Discipline is like patriotism—in theory, we may all be for it, but each of us can have vastly different interpretations of what it actually is. Is patriotism guarding the flag to reflect the beauty of our freedom, or burning it in protest to reflect the very same thing?
Likewise, to some, discipline is a value—the moral fiber to refrain from what’s bad. To others, it’s behavior—the fortitude to push through resistance or complacency in search of a higher goal.
Several years ago, when I was a new father trying to figure out how to raise a young family, I fell into a job with perfect timing. I became an editor of parenting books and discovered with great relief another definition: Discipline is teaching. I loved this one, since I thought it reflected better on my self-image. I could see myself much more clearly as a teacher than as a disciplinarian.
I thought I had a fair amount of self-discipline, at least in certain things, like working hard, meeting deadlines, training for sports, and being vigilant in the protection of my children.
Yet when it became necessary to impose discipline on my kids, that was something else entirely. It seemed a little arbitrary and self-serving. I mean, wasn’t the real reason I wanted my daughters to behave properly as much for my sake as theirs?
Like people who shy away from excessive displays of patriotic symbols because of the injustices that have been perpetrated in the name of the flag, I hesitated. I was happy to teach, but did not want to be the kind of dad who tried to impose his will at every opportunity. It was their childhood, not mine.
When I enrolled in the Certificate in Positive Psychology (CiPP) course with Wholebeing Institute at Kripalu, the course teachings took me one step further and I found an even better definition of discipline: overrated.
The basic idea here is that, at our age, we each have a certain amount of self-discipline. And no matter how many vows we might make to develop more, in order to meet some new goal in our life, there’s only so much to go around. (This may explain why in those other areas of my life, like late-night eating and social media, I have been unable to demonstrate the discipline to do what I know is best for me.)
Despite every good intention, if we set goals that require self-discipline levels that we are unable to sustain, we are setting ourselves up for disappointment and aggravation.
Do the words “constant struggle” sound familiar?
Rest assured, there’s a better way to raise ourselves up to new heights without relying on miraculously finding new caches of discipline—through ritual.
Ritual is yet another word that can strike us in different ways. I recently had a session with a shamanic healer who shared with me his understanding of the power of rituals to help transform the parts of us that defy logic and language.
The rituals that he uses in his work are experiences of sound and symbolism that he, and the ancestors who passed along their knowledge to him, believe can move us into new realms without prolonged analysis or painful acts of discipline. His teaching is that the rituals he performs can move us in ways we could not consciously move ourselves alone.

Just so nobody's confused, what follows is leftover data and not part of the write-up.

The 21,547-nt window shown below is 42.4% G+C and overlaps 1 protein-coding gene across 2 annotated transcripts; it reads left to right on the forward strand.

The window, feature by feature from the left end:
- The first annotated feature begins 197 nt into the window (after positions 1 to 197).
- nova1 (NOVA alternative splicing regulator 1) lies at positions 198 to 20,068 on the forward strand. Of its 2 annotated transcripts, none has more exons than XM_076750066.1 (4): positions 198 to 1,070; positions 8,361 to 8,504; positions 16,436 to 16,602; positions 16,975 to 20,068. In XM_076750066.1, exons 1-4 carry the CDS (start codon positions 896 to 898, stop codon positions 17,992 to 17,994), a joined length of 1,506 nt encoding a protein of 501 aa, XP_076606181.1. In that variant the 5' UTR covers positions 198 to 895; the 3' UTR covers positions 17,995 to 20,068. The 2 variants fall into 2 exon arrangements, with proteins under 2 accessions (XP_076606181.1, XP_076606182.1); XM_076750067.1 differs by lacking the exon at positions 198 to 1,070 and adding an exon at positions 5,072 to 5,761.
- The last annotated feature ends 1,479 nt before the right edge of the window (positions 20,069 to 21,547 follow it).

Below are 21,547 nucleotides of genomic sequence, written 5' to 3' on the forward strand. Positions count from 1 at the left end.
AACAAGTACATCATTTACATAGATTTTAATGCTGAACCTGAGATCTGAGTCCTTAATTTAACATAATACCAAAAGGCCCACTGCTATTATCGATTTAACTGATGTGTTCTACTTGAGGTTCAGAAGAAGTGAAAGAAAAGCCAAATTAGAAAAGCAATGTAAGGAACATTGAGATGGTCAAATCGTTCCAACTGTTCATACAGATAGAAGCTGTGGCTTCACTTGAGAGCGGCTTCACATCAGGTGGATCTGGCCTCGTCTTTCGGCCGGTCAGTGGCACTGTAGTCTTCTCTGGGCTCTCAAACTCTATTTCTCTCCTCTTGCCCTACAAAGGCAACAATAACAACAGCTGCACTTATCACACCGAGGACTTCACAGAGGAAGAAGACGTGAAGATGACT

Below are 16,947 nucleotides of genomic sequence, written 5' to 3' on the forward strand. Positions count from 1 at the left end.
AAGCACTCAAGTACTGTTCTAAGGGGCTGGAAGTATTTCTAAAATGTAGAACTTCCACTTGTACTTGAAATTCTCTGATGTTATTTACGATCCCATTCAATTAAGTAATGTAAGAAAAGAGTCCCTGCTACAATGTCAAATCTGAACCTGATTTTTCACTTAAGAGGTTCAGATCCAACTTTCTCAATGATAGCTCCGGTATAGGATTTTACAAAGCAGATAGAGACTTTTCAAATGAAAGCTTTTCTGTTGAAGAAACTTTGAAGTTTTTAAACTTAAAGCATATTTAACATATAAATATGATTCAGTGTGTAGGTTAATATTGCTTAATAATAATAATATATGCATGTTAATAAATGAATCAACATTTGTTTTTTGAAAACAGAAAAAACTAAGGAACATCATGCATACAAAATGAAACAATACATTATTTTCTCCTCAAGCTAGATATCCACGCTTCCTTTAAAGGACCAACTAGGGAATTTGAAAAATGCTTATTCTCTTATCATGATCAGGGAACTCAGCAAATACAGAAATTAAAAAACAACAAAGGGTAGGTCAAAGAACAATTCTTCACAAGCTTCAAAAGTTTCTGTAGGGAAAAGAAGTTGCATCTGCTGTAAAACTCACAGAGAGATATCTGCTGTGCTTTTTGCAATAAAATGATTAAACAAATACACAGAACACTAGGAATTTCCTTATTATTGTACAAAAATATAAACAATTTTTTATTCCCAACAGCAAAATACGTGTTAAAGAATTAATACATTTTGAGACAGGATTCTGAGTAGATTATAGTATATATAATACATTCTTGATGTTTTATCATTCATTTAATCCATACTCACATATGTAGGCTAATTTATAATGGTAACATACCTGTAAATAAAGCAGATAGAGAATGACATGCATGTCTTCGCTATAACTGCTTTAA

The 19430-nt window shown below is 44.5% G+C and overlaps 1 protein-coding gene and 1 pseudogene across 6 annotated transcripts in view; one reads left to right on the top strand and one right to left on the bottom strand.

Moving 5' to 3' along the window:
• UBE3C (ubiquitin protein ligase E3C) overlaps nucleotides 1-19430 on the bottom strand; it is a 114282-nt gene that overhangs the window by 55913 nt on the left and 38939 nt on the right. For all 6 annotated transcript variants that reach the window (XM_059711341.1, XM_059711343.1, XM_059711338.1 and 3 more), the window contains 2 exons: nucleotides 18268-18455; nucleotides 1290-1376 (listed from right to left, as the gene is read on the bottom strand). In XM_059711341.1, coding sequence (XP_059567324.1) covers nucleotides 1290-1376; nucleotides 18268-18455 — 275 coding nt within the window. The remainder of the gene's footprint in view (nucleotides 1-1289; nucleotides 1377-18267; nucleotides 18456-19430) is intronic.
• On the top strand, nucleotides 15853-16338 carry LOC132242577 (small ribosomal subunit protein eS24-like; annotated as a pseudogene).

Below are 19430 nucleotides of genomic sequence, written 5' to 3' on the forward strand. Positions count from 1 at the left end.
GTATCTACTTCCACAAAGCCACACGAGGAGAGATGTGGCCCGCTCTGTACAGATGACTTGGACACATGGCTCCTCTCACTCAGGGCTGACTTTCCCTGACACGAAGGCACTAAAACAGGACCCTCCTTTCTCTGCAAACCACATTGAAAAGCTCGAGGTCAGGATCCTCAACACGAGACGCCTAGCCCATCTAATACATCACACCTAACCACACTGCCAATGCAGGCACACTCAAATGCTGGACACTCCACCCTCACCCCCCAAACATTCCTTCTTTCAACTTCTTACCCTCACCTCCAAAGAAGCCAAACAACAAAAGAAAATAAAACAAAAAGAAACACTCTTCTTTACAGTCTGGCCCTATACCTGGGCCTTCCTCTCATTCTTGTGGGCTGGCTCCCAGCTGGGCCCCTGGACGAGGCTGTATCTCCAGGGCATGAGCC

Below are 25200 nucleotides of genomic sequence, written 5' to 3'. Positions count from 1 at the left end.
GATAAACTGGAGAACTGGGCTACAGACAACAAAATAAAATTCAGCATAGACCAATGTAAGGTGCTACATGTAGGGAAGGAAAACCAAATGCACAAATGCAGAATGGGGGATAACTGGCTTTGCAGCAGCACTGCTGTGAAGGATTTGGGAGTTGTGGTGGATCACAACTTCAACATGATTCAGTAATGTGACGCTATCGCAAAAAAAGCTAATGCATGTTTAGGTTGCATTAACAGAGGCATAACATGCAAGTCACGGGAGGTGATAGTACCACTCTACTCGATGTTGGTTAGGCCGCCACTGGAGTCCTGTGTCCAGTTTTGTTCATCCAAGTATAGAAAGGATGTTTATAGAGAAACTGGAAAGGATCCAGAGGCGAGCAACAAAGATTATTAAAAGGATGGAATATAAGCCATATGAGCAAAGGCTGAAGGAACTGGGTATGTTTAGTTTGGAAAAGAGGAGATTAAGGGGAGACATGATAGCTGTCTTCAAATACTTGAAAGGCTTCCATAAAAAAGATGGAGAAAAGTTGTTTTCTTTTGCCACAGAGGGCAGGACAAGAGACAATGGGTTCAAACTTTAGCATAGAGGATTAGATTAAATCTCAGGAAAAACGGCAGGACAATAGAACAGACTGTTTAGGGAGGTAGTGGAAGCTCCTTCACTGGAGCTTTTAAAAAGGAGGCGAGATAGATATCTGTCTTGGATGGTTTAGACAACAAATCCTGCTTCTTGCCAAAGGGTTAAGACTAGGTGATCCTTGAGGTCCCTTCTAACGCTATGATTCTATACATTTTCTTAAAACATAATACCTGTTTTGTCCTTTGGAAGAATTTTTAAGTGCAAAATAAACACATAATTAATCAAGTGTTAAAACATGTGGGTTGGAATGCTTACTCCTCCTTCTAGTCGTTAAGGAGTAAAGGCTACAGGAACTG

While that’s not the kind of ritual that we became familiar with through CiPP, it draws on a similar concept—that sometimes it is better to think less and act more.
When we can translate a goal into a series of acts that can be performed regularly and routinely, we grow around those tasks in the direction we want to go. It is no longer a constant struggle; it becomes a way of life.
The classic example is that most of us don’t have to wrestle every day to summon the discipline to brush our teeth. We simply do it by rote (or mindfully) in pursuit of our goal of good health and hygiene. And we’ve been doing it that way for years and years. Every morning. Every evening. Not a struggle at all.
When it’s something new we are looking to add to our lives, we can find success with a similar approach. With transformation in mind, we can see the benefit of performing some kind of small behavior every day for 30 days. Yes, it might take an ounce of discipline to get ourselves started—but it can deliver pounds of results.
Each small step we take can build and build to a crescendo of action that becomes effortless (like the magical footage at 2:32 of this video).
With daily repetition, tiny actions quickly move from discipline to ritual. And from ritual to habit. And from habit to lifestyle. At that point, when this new skill has become part of your lifestyle, it’s suddenly more challenging to stop doing something than to continue it. (Imagine if I told you to stop brushing your teeth for 30 days!)
In fact, when I began to look at it this way, I realized that it wasn’t that I lacked the discipline to refrain from late-night eating and Facebook hovering, it’s that these actions had inadvertently become rituals in my life. I didn’t need more discipline, I needed new rituals.
The rituals we adopt become the girders on which we build our life, even when it feels like we’re being dragged around by the fleeting ebbs and flows of emotions and fatigue.
Fall is my favorite time of year to launch new initiatives in my life (less pressure than New Year’s resolutions). It’s a perfect time to challenge myself to do a 30-Day Practice, to do the little things it takes to move my life forward.
This post was originally created for Wholebeing Institute as a part of my installment series on the fundamental concepts and stories of positive psychology. For the entire series, or to sign up now for a free two-part video training series and free e-workbook on evidence-based tools for flourishing, click here.